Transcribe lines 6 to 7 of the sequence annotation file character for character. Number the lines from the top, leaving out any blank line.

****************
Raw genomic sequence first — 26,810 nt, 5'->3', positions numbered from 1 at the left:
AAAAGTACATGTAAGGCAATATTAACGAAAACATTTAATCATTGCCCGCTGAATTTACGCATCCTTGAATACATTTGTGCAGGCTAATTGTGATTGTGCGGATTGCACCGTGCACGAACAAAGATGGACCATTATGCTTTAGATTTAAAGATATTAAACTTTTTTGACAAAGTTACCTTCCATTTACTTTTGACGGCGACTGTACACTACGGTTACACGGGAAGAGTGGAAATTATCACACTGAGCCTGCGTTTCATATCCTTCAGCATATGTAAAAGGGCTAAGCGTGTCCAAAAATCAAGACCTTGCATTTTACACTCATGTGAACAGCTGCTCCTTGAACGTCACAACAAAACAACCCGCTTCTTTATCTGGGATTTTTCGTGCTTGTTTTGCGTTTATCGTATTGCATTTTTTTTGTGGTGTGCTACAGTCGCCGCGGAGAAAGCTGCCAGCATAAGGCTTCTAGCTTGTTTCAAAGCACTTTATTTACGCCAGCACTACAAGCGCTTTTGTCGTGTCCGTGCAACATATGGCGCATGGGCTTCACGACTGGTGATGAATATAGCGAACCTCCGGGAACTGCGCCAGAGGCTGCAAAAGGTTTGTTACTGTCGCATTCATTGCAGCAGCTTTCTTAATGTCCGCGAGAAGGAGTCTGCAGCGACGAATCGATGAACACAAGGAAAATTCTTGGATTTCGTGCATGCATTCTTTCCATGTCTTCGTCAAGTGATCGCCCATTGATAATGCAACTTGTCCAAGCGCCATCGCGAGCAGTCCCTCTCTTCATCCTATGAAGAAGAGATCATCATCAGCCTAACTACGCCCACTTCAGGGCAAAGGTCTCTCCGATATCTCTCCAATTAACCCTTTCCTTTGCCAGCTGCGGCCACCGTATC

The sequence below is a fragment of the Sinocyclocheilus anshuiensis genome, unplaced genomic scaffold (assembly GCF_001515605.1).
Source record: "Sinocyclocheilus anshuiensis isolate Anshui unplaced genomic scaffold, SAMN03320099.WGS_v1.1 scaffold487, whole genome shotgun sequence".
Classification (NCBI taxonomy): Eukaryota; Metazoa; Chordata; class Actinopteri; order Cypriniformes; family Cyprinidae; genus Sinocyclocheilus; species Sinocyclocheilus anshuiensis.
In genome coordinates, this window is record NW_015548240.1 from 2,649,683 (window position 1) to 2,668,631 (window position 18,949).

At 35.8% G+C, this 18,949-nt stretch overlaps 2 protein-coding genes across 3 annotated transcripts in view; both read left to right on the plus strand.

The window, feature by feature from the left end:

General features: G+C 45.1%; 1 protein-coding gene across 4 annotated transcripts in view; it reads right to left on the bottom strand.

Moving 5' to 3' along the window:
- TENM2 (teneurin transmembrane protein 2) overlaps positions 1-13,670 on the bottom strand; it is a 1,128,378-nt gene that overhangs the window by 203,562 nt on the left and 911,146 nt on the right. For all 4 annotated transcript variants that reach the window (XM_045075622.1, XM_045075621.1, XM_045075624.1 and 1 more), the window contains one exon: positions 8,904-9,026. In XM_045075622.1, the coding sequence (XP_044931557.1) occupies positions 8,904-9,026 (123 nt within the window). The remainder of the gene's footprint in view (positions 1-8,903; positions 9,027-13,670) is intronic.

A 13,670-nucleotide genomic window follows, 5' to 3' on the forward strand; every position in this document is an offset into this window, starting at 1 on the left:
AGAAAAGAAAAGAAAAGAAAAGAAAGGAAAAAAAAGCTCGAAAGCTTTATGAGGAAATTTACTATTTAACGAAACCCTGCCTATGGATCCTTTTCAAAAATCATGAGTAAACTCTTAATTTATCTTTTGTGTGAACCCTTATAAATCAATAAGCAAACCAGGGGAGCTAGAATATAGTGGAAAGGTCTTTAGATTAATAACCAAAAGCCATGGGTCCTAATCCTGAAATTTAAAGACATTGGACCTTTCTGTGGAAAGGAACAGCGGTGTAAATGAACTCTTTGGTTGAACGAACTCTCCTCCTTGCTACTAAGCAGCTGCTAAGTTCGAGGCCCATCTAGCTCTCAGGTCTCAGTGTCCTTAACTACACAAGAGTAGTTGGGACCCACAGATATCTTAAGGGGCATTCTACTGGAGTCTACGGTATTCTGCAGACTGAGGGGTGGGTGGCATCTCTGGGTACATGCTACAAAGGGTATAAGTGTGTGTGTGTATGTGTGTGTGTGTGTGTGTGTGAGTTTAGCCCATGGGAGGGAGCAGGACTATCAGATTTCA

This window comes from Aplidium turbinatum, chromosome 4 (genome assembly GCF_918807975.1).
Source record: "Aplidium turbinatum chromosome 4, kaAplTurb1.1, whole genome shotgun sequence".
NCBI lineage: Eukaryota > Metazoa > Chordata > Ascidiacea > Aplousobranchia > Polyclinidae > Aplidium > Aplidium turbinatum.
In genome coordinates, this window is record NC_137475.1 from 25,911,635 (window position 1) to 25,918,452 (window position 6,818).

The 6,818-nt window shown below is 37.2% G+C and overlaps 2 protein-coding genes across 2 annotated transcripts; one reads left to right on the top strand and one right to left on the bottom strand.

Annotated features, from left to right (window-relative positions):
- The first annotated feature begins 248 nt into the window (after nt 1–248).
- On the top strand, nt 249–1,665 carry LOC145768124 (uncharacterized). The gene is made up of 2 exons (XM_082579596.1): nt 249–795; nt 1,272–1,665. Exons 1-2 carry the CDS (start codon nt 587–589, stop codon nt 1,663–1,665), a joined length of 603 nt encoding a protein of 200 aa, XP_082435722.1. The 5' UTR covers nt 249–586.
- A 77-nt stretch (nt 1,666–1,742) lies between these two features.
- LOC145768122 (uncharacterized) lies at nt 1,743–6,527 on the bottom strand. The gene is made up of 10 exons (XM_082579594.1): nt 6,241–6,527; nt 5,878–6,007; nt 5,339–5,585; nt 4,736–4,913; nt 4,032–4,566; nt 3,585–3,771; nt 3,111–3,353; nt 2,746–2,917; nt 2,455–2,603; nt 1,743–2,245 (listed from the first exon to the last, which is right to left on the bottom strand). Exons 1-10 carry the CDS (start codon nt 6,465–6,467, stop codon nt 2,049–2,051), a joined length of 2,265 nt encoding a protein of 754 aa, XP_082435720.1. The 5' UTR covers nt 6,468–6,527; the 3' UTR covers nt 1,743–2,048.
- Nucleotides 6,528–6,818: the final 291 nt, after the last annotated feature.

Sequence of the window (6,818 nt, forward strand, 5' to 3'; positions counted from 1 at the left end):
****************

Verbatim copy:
In genome coordinates, this window is record NW_015548240.1 from 2,649,683 (window position 1) to 2,668,631 (window position 18,949).

At 35.8% G+C, this 18,949-nt stretch overlaps 2 protein-coding genes across 3 annotated transcripts in view; both read left to right on the plus strand.